Geothermal heating and cooling systems reach beneath the Earth’s surface, where the underground temperature is stable and can send heat to buildings. The U.S. Department of Energy reports that using a geothermal heat pump can cut emissions more than forty percent. By retrofitting current structures with heat pumps, professionals can meet climate goals. Federal and state programs can make geothermal systems energy efficient and cost saving.
The pumps are solid and reliable, and builders can use them in many homes and locations. Geothermal systems can create healthy indoor air by minimizing pollutants and controlling humidity. Natural gas appliances can contaminate the air and cause respiratory symptoms in sensitive individuals.
It’s hard to notice a geothermal heat pump while it works. Unlike traditional heating units, they don’t produce odors or flames. These traits appeal to eco-conscious buyers, and those who value peace and quiet. There are three types of geothermal symptoms — geo-exchange, direct geothermal and deep geothermal.
Geoexchange — or ground source — systems are excellent for providing clean energy to homes and businesses. They connect a heat pump to a series of underground pipes that sit in vertical holes several hundred feet below or horizontal pathways just a few feet underground. The pipes circulate a liquid like water to capture and transport heat to and from the structure.
Once the heated fluid from geo-exchange arrives at a home or office, the geothermal system uses it to heat air and clean water via a heat exchanger and desuperheater. Once it takes the heat, the fluid recirculates to the ground to begin the process again. This method is great for homes and small commercial businesses, providing an environmentally friendly alternative to traditional electrical sources or natural gas.
Direct geothermal is an excellent method for large-scale heating and cooling needs. A direct geothermal system relies less on underground pipes, and more on bringing underground water and steam above the surface via wells.
In some locations, water can get higher than 200° Fahrenheit. You can find those temperatures in nature in geysers and hot springs. By creating a well, homeowners make a personal source.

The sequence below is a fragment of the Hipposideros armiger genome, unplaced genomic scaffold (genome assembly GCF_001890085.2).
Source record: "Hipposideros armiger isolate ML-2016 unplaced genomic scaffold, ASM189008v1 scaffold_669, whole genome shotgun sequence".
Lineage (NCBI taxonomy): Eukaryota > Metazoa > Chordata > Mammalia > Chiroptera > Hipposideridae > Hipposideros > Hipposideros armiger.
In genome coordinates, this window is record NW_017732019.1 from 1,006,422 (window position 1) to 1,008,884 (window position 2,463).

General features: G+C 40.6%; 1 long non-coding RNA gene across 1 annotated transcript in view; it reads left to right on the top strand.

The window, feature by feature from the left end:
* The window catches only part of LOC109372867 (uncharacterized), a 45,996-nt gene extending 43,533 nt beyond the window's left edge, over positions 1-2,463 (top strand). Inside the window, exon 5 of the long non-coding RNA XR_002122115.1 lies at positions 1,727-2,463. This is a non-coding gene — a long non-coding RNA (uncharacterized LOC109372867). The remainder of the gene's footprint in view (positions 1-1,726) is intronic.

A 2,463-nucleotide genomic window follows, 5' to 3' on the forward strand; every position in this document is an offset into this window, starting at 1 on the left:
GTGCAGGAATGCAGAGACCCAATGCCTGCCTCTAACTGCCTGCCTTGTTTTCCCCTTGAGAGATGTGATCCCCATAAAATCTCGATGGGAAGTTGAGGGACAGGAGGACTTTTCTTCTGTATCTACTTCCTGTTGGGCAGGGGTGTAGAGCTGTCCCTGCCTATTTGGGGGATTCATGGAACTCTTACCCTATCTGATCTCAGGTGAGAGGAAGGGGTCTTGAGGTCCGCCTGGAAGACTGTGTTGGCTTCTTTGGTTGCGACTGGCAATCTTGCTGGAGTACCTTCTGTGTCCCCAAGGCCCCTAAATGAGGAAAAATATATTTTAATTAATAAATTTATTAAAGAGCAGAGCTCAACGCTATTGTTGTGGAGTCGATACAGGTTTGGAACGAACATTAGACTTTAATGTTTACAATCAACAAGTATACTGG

Occasionally, a pump system gets installed in a direct geothermal system, but it's often unnecessary. Owners can use the resources through a heat exchanger to supply hot and cool air to it. Since it doesn't recirculate, the water may need replenishment from above-ground water. Groundwater movement could also naturally refill the source.
Since they utilize hot underground water, these systems can heat large pools, provide on-demand hot water, melt snow on roads and sidewalks, and heat or cool multiple buildings simultaneously. The industrial and agricultural industries also use direct geothermal for various purposes.
Deep geothermal systems expand on the direct geothermal principles. They use steam below the planet’s surface to fuel large-scale needs.
Unlike direct geothermal, builders use two wells to control the system. The first well injects water far below the surface for heating. Once it reaches several hundred degrees, the water transforms into steam, traveling through the second well. Some systems capture “dry steam” directly from the ground instead of circulation.
While the previous geothermal methods sit only feet below the ground, deep geothermal can drill a mile below the surface. Underground water can take a lot of heat and pressure before turning into steam. Once that steam air reaches its target, water gets injected into the ground.
Large-scale agriculture and commercial enterprises use this form of geothermal to power machinery and generate electrical power. It’s a clean energy source that can generate higher profits.
There are still barriers to overcome before all builders can utilize geothermal power. While temperatures underground are stable, accessing them can result in large amounts of soil removal, making the land unstable. Digging for geo-exchange boreholes can require thousands of feet of digging.
Soil conditions can also pose a public health risk. Heavy metals from deep underground can get into surface soil and water, posing a public health risk. Changes to groundwater levels also cause some systems to be unreliable.
Geothermal systems are barely noticeable when they operate correctly. However, they can be hard to fix when things go wrong. Closed-loop systems can last more than 50 years, but repairing an underground pump or pipe creates a massive mess. Businesses can face significant losses when they are unable to operate as usual. Developing less invasive tools for installing and repairing geothermal systems and better soil testing methods can help prevent those risks.
Another area for improvement is the initial cost of the systems. The average home can expect to pay several thousand dollars for equipment. While grants and tax incentives can help, some contractors can better afford to hook up to a preexisting power grid or natural gas line. Making the equipment more accessible is vital in creating sustainable structures.
Geothermal can be an excellent energy source for small- and large-scale projects. The construction industry can reduce its environmental impact and maximize profits with safe, innovative, cost-effective solutions.